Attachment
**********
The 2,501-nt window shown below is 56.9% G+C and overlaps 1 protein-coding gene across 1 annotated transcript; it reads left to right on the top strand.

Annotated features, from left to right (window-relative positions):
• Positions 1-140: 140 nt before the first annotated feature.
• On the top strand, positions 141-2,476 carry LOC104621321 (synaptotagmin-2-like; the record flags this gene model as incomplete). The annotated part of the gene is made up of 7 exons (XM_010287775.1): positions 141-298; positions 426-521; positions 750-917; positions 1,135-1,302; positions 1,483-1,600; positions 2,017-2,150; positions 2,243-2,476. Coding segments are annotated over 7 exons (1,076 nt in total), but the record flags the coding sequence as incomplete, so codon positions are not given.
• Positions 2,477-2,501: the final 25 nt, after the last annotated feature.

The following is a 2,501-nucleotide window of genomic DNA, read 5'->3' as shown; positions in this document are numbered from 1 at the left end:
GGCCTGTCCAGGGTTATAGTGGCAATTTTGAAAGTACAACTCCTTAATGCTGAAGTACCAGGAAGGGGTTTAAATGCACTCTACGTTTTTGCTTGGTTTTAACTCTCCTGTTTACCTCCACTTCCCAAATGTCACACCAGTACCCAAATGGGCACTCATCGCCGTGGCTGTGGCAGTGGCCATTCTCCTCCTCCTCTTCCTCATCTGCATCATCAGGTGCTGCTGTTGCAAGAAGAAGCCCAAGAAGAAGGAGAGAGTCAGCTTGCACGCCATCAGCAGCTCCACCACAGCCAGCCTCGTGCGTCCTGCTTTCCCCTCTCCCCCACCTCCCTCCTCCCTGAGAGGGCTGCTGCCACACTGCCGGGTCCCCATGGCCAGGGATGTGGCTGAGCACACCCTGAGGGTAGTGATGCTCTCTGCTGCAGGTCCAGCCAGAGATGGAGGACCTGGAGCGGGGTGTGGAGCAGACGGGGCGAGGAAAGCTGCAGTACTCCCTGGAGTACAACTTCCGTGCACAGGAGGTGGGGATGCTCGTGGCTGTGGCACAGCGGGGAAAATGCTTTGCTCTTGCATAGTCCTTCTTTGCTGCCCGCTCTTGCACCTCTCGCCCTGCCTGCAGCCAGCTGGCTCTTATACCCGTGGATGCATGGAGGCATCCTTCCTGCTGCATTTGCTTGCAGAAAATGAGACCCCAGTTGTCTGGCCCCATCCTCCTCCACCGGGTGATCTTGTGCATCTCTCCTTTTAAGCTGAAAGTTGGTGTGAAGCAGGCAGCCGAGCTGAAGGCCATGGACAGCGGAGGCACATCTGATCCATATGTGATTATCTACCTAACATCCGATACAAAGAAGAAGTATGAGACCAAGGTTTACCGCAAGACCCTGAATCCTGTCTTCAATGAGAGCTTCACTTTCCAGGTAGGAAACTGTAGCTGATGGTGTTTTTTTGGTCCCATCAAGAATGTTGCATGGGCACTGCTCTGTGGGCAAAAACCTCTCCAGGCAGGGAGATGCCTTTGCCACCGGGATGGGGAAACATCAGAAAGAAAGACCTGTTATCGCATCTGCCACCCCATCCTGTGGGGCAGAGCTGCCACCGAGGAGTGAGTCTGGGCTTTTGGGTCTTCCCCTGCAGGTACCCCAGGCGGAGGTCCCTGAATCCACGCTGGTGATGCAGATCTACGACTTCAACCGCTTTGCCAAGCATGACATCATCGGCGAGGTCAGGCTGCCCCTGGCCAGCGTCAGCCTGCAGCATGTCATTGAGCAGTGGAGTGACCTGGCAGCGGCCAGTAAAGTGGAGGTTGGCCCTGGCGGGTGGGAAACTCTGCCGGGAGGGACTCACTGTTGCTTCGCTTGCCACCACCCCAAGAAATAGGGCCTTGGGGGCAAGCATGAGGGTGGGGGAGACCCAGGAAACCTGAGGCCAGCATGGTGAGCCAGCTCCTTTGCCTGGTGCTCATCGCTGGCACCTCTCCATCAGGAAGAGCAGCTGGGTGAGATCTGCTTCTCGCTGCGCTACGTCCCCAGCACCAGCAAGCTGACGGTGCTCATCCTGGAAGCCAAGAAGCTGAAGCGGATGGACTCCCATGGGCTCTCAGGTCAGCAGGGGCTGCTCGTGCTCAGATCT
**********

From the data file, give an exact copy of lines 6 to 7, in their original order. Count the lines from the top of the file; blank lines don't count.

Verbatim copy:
The following is a 2,501-nucleotide window of genomic DNA, read 5'->3' as shown; positions in this document are numbered from 1 at the left end:
GGCCTGTCCAGGGTTATAGTGGCAATTTTGAAAGTACAACTCCTTAATGCTGAAGTACCAGGAAGGGGTTTAAATGCACTCTACGTTTTTGCTTGGTTTTAACTCTCCTGTTTACCTCCACTTCCCAAATGTCACACCAGTACCCAAATGGGCACTCATCGCCGTGGCTGTGGCAGTGGCCATTCTCCTCCTCCTCTTCCTCATCTGCATCATCAGGTGCTGCTGTTGCAAGAAGAAGCCCAAGAAGAAGGAGAGAGTCAGCTTGCACGCCATCAGCAGCTCCACCACAGCCAGCCTCGTGCGTCCTGCTTTCCCCTCTCCCCCACCTCCCTCCTCCCTGAGAGGGCTGCTGCCACACTGCCGGGTCCCCATGGCCAGGGATGTGGCTGAGCACACCCTGAGGGTAGTGATGCTCTCTGCTGCAGGTCCAGCCAGAGATGGAGGACCTGGAGCGGGGTGTGGAGCAGACGGGGCGAGGAAAGCTGCAGTACTCCCTGGAGTACAACTTCCGTGCACAGGAGGTGGGGATGCTCGTGGCTGTGGCACAGCGGGGAAAATGCTTTGCTCTTGCATAGTCCTTCTTTGCTGCCCGCTCTTGCACCTCTCGCCCTGCCTGCAGCCAGCTGGCTCTTATACCCGTGGATGCATGGAGGCATCCTTCCTGCTGCATTTGCTTGCAGAAAATGAGACCCCAGTTGTCTGGCCCCATCCTCCTCCACCGGGTGATCTTGTGCATCTCTCCTTTTAAGCTGAAAGTTGGTGTGAAGCAGGCAGCCGAGCTGAAGGCCATGGACAGCGGAGGCACATCTGATCCATATGTGATTATCTACCTAACATCCGATACAAAGAAGAAGTATGAGACCAAGGTTTACCGCAAGACCCTGAATCCTGTCTTCAATGAGAGCTTCACTTTCCAGGTAGGAAACTGTAGCTGATGGTGTTTTTTTGGTCCCATCAAGAATGTTGCATGGGCACTGCTCTGTGGGCAAAAACCTCTCCAGGCAGGGAGATGCCTTTGCCACCGGGATGGGGAAACATCAGAAAGAAAGACCTGTTATCGCATCTGCCACCCCATCCTGTGGGGCAGAGCTGCCACCGAGGAGTGAGTCTGGGCTTTTGGGTCTTCCCCTGCAGGTACCCCAGGCGGAGGTCCCTGAATCCACGCTGGTGATGCAGATCTACGACTTCAACCGCTTTGCCAAGCATGACATCATCGGCGAGGTCAGGCTGCCCCTGGCCAGCGTCAGCCTGCAGCATGTCATTGAGCAGTGGAGTGACCTGGCAGCGGCCAGTAAAGTGGAGGTTGGCCCTGGCGGGTGGGAAACTCTGCCGGGAGGGACTCACTGTTGCTTCGCTTGCCACCACCCCAAGAAATAGGGCCTTGGGGGCAAGCATGAGGGTGGGGGAGACCCAGGAAACCTGAGGCCAGCATGGTGAGCCAGCTCCTTTGCCTGGTGCTCATCGCTGGCACCTCTCCATCAGGAAGAGCAGCTGGGTGAGATCTGCTTCTCGCTGCGCTACGTCCCCAGCACCAGCAAGCTGACGGTGCTCATCCTGGAAGCCAAGAAGCTGAAGCGGATGGACTCCCATGGGCTCTCAGGTCAGCAGGGGCTGCTCGTGCTCAGATCT